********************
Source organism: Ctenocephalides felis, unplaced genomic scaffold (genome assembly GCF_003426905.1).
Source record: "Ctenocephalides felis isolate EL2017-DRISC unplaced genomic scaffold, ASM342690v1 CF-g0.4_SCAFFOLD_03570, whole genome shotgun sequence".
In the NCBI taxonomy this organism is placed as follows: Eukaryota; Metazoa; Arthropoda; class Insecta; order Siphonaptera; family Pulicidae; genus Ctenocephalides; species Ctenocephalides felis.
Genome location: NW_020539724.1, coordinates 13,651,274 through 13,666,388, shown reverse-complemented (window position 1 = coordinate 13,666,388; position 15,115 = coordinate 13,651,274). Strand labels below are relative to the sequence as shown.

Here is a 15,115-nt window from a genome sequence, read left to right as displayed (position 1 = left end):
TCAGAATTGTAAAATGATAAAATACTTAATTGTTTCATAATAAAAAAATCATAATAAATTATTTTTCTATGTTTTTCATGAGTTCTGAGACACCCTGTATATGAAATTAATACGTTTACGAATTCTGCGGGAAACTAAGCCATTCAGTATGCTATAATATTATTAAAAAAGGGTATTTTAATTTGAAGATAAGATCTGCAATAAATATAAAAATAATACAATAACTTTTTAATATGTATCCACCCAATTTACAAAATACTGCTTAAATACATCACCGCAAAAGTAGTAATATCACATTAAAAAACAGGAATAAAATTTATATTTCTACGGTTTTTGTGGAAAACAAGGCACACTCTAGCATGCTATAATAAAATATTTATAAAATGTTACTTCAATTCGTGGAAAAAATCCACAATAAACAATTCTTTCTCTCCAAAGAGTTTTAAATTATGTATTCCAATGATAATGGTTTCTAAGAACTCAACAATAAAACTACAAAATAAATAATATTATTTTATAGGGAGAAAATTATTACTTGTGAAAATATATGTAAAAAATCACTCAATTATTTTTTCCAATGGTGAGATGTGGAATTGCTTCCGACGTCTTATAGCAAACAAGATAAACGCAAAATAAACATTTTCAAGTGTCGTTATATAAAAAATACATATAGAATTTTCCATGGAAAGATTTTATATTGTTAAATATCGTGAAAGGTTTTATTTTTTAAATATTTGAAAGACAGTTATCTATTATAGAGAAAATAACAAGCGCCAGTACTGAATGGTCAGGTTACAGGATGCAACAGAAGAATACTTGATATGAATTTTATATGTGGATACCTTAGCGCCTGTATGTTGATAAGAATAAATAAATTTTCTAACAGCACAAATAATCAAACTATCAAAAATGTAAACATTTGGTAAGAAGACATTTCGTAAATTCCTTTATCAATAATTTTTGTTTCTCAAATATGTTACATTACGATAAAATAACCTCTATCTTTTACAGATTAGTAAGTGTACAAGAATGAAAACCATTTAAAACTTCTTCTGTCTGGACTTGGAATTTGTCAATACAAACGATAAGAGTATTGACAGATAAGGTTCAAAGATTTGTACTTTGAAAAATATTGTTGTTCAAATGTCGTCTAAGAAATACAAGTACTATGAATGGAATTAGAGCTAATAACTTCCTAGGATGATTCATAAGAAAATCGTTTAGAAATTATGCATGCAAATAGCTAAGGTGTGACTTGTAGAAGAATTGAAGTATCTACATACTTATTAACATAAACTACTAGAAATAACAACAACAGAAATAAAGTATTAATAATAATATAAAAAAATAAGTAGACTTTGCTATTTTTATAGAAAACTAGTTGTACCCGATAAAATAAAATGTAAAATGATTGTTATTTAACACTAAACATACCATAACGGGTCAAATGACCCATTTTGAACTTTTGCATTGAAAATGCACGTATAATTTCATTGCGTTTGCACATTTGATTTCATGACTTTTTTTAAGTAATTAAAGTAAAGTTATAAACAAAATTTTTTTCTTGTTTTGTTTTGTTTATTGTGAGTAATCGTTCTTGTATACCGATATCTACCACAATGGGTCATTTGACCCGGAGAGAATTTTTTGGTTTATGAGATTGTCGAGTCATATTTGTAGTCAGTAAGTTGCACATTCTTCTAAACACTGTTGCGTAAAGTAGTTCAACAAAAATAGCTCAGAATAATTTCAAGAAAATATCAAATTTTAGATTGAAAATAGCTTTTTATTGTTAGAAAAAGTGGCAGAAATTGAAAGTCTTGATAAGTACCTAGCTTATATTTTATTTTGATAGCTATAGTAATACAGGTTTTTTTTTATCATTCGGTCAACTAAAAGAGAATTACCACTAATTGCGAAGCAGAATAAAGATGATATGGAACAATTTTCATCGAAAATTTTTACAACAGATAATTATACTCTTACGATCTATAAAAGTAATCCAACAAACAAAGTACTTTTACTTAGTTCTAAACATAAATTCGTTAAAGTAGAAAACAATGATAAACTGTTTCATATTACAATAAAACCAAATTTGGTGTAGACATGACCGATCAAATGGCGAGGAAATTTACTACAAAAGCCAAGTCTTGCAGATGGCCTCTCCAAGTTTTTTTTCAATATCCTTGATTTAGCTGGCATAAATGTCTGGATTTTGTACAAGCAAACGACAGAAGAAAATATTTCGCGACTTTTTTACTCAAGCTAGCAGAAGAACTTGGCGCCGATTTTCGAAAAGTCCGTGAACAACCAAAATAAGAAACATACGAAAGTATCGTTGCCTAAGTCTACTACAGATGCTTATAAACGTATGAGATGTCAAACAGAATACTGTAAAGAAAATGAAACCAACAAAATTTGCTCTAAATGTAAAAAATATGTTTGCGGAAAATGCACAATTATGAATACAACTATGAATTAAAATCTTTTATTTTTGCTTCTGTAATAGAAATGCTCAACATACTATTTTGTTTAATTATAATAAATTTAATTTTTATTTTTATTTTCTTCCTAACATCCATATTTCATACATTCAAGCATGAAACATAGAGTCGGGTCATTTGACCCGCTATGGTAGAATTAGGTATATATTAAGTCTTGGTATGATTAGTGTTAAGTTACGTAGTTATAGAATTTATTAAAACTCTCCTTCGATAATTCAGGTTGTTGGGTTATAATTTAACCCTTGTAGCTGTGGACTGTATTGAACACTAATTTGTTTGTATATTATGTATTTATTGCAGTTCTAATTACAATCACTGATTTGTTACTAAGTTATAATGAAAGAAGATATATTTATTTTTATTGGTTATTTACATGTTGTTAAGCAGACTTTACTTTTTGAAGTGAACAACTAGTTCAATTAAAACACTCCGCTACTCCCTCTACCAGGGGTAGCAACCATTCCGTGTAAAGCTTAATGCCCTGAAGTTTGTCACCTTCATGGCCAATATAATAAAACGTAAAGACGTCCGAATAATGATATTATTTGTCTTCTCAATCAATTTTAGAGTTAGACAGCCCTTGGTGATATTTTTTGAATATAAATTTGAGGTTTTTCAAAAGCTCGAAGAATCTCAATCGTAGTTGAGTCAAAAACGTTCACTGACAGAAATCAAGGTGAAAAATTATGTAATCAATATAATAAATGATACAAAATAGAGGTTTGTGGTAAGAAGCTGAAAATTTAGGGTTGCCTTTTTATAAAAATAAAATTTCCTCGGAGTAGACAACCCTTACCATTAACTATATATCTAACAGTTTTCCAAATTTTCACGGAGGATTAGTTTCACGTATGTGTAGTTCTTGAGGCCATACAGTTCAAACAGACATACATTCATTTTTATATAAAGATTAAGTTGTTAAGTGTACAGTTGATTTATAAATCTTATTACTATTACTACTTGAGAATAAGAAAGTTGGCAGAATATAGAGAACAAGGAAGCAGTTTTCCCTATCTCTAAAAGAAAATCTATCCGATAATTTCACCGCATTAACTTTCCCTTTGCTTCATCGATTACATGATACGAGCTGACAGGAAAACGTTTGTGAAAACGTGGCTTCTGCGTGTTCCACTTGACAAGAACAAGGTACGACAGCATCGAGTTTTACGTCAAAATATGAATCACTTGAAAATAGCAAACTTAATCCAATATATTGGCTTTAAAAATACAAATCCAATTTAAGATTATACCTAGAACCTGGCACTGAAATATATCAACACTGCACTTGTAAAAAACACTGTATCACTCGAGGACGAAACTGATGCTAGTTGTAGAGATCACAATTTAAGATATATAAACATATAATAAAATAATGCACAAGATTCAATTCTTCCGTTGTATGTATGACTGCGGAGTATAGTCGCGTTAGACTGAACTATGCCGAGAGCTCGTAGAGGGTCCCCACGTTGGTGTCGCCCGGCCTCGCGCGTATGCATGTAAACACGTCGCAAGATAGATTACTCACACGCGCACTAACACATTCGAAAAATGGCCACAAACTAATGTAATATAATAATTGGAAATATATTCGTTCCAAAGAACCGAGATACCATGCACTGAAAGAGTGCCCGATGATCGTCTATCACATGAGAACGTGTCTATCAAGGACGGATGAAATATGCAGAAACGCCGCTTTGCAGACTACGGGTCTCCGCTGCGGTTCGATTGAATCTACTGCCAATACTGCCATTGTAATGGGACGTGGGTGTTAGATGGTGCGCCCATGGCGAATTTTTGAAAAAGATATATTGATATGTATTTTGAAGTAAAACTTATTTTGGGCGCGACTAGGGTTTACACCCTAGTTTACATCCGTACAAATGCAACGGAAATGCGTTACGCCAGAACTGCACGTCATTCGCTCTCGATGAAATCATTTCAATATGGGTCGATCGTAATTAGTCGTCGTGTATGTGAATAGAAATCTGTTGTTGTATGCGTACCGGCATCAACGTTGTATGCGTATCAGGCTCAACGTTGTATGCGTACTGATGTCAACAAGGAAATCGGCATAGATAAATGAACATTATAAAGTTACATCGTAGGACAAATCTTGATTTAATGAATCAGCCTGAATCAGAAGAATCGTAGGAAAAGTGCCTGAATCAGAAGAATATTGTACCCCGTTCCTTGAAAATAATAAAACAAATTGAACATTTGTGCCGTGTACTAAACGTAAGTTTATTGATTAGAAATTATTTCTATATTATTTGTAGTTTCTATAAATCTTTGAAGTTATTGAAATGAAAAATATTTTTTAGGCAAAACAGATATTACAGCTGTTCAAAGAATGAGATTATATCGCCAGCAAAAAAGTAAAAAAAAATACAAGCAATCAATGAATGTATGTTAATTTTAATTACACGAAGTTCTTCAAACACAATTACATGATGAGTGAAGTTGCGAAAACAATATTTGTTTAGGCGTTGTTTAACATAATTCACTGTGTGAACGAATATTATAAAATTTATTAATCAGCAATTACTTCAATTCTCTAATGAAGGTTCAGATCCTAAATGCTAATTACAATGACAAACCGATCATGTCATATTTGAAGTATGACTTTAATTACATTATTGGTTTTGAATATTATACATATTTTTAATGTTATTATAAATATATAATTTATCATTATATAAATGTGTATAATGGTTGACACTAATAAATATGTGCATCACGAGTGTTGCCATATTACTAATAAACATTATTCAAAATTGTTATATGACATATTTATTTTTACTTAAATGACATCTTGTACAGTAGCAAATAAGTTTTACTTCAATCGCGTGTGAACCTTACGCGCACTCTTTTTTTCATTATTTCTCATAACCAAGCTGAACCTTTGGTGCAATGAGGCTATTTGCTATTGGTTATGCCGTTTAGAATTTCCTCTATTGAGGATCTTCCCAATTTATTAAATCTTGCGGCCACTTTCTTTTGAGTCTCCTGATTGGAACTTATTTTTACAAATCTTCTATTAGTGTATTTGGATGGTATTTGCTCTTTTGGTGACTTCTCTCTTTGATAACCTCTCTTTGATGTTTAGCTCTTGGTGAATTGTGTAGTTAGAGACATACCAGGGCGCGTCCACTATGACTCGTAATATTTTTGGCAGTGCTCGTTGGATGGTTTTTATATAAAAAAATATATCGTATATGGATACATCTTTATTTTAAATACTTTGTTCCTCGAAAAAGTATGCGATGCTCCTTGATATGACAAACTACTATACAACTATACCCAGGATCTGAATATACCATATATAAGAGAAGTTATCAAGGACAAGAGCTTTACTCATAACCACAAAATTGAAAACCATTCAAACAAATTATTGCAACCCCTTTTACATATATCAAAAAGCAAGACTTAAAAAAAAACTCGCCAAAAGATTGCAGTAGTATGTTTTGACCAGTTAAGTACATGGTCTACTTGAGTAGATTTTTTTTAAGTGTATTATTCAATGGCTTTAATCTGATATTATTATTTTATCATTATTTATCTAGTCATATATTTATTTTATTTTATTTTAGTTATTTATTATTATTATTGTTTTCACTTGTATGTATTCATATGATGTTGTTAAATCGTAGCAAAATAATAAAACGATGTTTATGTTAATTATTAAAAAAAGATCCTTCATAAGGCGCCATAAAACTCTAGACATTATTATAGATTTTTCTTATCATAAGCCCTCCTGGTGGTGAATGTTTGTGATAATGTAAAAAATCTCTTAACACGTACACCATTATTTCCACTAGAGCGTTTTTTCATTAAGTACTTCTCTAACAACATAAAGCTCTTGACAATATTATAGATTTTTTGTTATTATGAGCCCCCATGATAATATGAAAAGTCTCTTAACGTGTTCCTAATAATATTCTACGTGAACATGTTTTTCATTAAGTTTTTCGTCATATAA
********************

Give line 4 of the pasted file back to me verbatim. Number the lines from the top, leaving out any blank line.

Genome location: NW_020539724.1, coordinates 13,651,274 through 13,666,388, shown reverse-complemented (window position 1 = coordinate 13,666,388; position 15,115 = coordinate 13,651,274). Strand labels below are relative to the sequence as shown.